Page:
Two engines were out, a third smoking, and they were were losing airspeed and altitude, but they were flying level and pointed home. Then time ran out for the B-17 and Don Scott had to slip down the hatch into the slipstream. Part 2 of 3.
It was their third mission over Berlin and they were heading home. Four German fighters pounced on the B-24 and it was engulfed in flame and going down. Clyde Burnette fought for consciousness as the other crew in the back of the plane bailed out. He woke in free fall with no idea how he had made it out, and soon he was in German custody. Everyone made it out of the plane except George "Danny" Daneau, the nose turret gunner, who went down with the aircraft.
Stationed in Japan after the war, Curtis James had the opportunity to see the devastation at both atomic bomb sites. It was hard to believe. Marines went into occupation duty with a lot of animosity for the Japanese people, but were surprised to find out how friendly they were.
James Parish volunteered for the US Army on November 17th, 1942. He went to Camp Adair in Oregon for his training, and also endured desert training. At one point during training, he became a cook for the rest of the men.
Jack McBrayer was born in Birmingham, Georgia, and wanted to be a sailor all his life. When he joined the Navy, he had to use dummy guns during basic training because they were underfunded at the time. He talks about his shakedown cruise to Bermuda, and how it felt being right at the heart of a hurricane.
While in training for the US Merchant Marine, Roy Walker had to be pushed into the water. He couldn't swim, but when he was at sea, he didn't even think about it. The ships he sailed on kept the war effort supplied with fuel and ammunition.
He was trained in the Army Air Corps as an aircraft mechanic, specializing in hydraulics. Ralph Way would put his training to work in Karachi, which was in India at the time. He serviced cargo planes flying over the Himalayas to supply the war effort against the Japanese in China.
McBrayer was able to make it safely to North Africa. From there he escorted tanks to Aruba. His typical missions consisted of making trips to North Africa, the Caribbean, and sometimes he would go back to the ship's home base located in Northern Virginia.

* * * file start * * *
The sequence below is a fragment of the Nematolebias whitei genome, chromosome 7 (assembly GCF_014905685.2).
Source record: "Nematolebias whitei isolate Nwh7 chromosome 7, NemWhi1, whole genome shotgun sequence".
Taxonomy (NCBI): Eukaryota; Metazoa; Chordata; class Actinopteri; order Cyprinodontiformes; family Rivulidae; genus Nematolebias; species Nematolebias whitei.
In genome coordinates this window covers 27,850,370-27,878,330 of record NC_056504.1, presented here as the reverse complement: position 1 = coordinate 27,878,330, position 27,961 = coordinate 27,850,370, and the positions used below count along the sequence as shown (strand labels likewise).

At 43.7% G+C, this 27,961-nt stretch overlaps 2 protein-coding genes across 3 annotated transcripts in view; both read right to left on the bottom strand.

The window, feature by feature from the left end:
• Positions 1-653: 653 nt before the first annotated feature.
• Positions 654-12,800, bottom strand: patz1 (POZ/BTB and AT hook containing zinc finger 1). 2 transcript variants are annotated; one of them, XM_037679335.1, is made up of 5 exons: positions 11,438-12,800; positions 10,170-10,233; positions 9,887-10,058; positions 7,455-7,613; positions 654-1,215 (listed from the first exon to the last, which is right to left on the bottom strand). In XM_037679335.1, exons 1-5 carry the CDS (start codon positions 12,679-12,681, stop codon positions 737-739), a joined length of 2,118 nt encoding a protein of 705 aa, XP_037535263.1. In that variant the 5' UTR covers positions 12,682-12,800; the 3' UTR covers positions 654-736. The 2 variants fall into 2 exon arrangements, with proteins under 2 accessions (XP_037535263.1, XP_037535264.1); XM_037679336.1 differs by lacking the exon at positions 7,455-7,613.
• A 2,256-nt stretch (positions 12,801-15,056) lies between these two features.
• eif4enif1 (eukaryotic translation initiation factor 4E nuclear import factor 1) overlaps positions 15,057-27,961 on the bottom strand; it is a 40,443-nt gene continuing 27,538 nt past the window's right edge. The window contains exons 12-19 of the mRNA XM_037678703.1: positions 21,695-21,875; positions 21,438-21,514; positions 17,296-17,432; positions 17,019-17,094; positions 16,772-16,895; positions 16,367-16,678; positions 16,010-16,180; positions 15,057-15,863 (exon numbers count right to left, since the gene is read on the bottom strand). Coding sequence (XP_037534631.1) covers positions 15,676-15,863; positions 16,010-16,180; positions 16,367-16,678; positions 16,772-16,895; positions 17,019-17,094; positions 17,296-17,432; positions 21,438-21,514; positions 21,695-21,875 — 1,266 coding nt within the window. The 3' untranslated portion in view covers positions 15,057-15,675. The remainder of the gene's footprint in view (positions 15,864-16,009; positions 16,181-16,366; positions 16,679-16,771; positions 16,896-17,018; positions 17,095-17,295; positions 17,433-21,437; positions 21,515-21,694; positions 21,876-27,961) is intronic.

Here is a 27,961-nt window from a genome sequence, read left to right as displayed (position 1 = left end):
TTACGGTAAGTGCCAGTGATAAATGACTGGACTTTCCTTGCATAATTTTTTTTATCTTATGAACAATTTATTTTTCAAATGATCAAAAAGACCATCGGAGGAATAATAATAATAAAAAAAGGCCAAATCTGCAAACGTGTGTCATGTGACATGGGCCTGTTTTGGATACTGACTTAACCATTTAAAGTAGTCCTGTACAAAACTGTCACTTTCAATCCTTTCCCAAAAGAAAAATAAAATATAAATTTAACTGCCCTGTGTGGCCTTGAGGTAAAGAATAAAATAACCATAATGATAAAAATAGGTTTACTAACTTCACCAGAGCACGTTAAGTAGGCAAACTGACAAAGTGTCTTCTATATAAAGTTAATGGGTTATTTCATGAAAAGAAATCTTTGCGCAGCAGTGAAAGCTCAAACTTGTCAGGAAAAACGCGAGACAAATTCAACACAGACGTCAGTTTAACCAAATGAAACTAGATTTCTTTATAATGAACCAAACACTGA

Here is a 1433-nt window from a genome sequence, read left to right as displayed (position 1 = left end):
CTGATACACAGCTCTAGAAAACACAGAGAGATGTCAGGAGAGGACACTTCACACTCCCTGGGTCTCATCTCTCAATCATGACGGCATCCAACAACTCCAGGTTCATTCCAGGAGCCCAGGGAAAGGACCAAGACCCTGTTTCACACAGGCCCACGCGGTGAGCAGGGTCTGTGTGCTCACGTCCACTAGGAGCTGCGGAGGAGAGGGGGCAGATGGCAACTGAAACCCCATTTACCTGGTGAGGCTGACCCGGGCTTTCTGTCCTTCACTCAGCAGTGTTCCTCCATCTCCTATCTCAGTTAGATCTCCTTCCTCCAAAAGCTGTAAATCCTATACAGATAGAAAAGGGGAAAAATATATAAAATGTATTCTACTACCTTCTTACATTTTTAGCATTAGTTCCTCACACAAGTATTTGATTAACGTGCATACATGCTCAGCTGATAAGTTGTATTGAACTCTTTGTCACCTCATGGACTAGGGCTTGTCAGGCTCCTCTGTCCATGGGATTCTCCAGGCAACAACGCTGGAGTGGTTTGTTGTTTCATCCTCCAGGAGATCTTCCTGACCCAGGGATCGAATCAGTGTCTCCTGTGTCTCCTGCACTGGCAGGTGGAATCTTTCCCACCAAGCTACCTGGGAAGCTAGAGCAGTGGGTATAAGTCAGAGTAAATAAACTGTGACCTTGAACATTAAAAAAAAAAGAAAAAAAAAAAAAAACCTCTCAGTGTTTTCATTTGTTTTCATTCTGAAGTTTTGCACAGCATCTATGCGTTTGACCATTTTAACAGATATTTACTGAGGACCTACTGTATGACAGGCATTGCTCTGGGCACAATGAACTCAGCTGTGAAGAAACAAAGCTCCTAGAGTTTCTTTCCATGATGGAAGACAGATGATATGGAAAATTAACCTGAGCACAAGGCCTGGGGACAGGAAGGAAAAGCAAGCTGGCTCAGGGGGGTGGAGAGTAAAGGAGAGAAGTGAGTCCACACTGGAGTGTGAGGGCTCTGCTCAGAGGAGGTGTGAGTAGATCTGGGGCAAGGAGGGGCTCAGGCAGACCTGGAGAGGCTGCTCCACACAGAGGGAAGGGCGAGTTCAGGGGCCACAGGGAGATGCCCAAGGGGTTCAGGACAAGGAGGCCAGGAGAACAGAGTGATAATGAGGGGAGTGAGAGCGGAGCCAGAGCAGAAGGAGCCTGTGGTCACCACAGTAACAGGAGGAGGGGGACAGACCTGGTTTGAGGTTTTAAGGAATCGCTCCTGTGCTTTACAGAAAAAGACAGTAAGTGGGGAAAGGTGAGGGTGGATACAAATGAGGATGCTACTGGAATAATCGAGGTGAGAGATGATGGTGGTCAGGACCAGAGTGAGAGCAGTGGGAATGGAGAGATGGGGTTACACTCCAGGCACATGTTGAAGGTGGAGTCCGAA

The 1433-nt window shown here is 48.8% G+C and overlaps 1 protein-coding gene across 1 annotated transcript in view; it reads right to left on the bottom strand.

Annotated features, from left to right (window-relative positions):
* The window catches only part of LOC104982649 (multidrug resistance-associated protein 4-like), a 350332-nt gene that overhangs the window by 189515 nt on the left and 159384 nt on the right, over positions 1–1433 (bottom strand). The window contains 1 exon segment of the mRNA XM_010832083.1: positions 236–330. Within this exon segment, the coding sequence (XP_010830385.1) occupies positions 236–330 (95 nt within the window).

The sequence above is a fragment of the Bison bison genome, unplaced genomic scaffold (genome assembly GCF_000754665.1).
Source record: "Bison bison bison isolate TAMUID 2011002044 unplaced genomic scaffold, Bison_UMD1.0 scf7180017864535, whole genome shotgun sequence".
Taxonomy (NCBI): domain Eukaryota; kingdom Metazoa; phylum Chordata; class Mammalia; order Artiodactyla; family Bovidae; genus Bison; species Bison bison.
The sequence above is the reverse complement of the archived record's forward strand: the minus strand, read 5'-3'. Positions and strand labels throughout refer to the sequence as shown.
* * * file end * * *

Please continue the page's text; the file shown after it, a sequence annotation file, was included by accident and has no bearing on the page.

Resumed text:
It took four days to send him to war by plane, but when the time came to return from India, Ralph Way spent a month on a ship. At home, he got married and went to college, thanks to the educational benefits from Uncle Sam.
The men at the air base in India were due for some badly needed R&R, so they were shipped off to a rest camp. Ralph Way remembers watching the monkeys in the trees and thinking how nice it would be to have one of those monkeys. How, exactly, could you make that happen?
Ralph Way was an aircraft mechanic in India, maintaining cargo planes. He recalls one incident in which a pilot couldn't tell if the landing gear was up or down. That was resolved successfully, but there was another incident regarding propellers which did not end so well.
Roy Walker had a pretty good set up on one trip. The Merchant Marine steward had cornered the market on decks of cards and Coca-Colas, plus he got tips out of the kitty because he ran the officers mess. He also had an identical twin brother on the crew, which could lead to some confusion.
On a visit to Miami, Clyde Milam saw Navy personnel training and immediately sought out a recruiter. He was very young, but he was ready. It was 1943 and he was eager to contribute. (This interview made possible with the support of COL ROBERT W. RUST, USMCR (ret.) in honor of LtGen Lawrence Snowden & LtGen George Christmas.)
He wanted to choose his service instead of getting drafted, so Curtis James went for the Marine Corps in 1943. As part of the V-12 program, he attended college for a year, then had his training and got his commission. Assigned to the occupation forces in Japan, the friendliness of the Japanese was a big surprise to him.